The better motoring journalists – and I mean journalists not writers; look for the difference – can be a cynical lot and rightly so. Yes, we can be wrong sometimes, but most of us thought the last Kia Sportage had a style that previously had evaded the Korean car maker. It was clean and cloaked proven mechanicals.
But the fourth generation of Kia£€™s best seller in the UK really moves the game on. There£€™s a much stronger, more distinctive £€˜face,£€™ a sportier look and a much more upmarket interior.
The Slovakian-built Sportage offers a choice of four engines with five different power outputs and three gearboxes. A new 1.6 litre turbocharged petrol with a six-speed manual or a seven-speed automatic transmission are available in the new GT-Line trim models.
With 174bhp it can deliver brisk performance but you need to work the engine hard and my test car recorded 18.6mpg. C02 emissions are quite high at 177g/km. Prices start at £17,995 for the 1.6 litre 130bhp non turbo petrol manual and the range is topped by the limited production run First Edition model at £31,495.
Available only in white or black, it is further identified by some cheap looking stickers below the doors like some Porsche cars. Fitted with everything but a wok, the specification includes metallic paint, parking assist, electric tailgate, wireless mobile phone charger and two tone grey upholstery.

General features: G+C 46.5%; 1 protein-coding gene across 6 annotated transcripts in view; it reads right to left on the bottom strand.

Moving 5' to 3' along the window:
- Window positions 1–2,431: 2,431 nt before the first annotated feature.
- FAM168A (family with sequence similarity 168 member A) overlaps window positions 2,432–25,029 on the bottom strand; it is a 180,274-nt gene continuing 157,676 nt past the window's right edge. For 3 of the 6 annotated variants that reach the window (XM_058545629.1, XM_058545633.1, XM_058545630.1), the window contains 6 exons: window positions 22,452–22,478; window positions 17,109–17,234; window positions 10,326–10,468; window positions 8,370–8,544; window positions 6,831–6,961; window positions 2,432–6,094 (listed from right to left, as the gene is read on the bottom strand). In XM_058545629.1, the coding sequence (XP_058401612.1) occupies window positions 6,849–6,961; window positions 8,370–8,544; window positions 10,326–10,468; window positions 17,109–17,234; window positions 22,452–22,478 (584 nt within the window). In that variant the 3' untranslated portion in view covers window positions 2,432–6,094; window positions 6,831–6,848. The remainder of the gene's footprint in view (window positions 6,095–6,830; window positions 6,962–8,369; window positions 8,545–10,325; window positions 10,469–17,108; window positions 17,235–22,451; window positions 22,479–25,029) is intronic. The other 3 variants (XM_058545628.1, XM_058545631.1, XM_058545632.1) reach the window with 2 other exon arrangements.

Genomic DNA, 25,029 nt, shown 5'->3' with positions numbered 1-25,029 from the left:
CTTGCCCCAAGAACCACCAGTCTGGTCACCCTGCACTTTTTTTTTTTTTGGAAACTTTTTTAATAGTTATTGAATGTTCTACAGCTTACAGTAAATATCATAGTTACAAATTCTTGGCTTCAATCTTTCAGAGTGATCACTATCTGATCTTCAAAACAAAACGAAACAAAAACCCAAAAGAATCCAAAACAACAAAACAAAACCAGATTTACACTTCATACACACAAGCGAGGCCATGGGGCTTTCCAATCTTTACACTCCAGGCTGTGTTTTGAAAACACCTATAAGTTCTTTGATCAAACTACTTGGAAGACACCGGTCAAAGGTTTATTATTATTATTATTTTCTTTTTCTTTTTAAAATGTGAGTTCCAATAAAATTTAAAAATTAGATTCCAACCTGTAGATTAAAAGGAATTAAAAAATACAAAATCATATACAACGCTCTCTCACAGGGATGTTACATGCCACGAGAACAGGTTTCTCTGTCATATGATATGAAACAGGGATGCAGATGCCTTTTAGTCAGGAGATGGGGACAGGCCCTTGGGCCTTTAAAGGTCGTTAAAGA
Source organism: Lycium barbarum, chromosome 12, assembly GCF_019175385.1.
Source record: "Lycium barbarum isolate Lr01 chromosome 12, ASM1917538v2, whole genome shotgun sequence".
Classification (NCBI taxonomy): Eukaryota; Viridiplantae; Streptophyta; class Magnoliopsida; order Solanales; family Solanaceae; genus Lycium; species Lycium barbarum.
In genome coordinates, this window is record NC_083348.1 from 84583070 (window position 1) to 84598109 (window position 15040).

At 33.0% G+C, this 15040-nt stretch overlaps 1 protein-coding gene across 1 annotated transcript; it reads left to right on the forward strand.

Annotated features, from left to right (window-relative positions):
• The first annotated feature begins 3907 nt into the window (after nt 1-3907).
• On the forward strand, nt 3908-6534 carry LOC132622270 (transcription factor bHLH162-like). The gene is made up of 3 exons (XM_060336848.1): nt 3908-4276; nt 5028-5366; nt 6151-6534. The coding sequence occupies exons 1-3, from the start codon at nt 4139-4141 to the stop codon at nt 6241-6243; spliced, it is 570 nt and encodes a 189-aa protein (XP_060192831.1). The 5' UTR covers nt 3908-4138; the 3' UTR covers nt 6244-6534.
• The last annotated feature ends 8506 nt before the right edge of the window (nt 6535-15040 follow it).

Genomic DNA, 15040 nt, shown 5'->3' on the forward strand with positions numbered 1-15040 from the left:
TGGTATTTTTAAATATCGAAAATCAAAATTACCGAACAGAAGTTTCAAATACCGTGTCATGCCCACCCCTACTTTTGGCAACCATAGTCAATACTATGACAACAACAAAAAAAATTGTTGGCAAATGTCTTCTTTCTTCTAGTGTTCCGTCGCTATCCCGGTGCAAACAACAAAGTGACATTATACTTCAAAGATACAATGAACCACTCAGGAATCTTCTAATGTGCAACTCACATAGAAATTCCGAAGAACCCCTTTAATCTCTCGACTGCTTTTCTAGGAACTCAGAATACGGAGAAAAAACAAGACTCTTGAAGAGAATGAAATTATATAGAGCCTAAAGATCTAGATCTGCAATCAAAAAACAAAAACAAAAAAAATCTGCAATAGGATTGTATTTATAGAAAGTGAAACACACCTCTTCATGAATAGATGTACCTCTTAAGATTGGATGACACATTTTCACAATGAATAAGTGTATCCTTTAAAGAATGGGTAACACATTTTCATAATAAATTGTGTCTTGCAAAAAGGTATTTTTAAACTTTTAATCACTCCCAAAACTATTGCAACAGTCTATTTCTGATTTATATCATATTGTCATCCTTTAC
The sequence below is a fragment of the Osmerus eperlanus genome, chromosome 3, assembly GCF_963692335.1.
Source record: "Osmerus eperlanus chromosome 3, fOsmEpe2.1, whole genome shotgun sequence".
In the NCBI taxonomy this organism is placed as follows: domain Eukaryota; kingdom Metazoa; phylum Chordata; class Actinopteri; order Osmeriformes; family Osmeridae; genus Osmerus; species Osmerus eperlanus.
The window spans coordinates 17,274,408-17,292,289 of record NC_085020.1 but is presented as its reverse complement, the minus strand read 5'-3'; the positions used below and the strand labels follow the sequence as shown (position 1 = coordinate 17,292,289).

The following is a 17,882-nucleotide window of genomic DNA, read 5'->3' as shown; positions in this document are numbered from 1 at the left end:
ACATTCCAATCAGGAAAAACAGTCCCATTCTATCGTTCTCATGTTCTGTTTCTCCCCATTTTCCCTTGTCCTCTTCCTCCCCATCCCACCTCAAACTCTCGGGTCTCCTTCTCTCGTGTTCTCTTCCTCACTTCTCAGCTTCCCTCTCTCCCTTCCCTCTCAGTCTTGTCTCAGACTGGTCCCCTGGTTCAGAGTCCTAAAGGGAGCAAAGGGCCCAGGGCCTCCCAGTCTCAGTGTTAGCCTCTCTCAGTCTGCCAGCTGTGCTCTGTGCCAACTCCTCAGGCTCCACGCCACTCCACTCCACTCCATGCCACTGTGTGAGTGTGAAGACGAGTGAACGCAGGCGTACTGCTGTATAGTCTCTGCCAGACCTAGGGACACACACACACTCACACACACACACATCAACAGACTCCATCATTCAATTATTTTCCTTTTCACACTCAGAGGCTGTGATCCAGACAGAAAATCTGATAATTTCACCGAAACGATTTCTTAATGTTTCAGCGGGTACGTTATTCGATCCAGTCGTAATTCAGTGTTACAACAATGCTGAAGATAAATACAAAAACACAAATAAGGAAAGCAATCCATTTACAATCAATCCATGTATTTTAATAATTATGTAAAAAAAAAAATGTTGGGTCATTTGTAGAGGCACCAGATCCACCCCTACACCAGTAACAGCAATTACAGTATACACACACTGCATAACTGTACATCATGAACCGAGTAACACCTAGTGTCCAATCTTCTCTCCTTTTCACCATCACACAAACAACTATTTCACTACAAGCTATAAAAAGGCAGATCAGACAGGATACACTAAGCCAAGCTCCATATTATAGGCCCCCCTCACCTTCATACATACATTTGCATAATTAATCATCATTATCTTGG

The front seats are heated and ventilated, there£€™s a heated steering wheel and the car can steer itself into parking spaces, it sensors having assessed there is enough room. There£€™s great lumbar support for the driver£€™s back and plenty of head and legroom in the rear pews.
All versions except entry level have a touch screen satellite navigation screen with TomTom European mapping but the graphics look old. Six speed manual gearboxes are fitted to every model but the 2-litre diesels are also available with six-speed auto.
There was no opportunity to try the Sportage off-road or, for a change, on a wet road as we were blessed with dry weather. Some models are available with part-time all-wheel drive, which can send 40% of the power to the rear wheels if the front ones start to spin.
For off-road driving the transmission can be locked to give a 50:50 power split front to rear. The Sportage is quieter on the move but the steering is still electronically assisted. It has more weight but little £€˜feel£€™ for road grip.
The automatic transmission on the 2-litre diesel was quite slow to change gear. Even running on big 19in alloy wheels the Sportage rode surprisingly well but the more limousine ride was delivered by the 114bhp 1.7 litre diesel running on 17in wheels and would be my choice.
The car is more mature and only shows weaknesses if you push it hard on twisty roads when it becomes less confident and surefooted and the engines rather strained. Kia£€™s appointment of BMW handling and engine and transmission guru Albert Biermann shows its determination to improve in these areas.
Boot space is better than the Nissan Qashqai but the rear seats are more fiddly to fold. Boot volume is 491 litres, increasing to 1,480 with the seat folded.
You will be able to get a £€˜1£€™ trim model for £139 per month on a PCP plan. The GT Line will be £219. Kia had its best year ever in the UK last year with sales of 78,489 and is targeting sales of 84,000 for 2016.£
The company has ten new models planned for launch by 2020 and only half are replacements for existing cars.
Verdict Kia£€™s best seller gets better. Rivals should worry.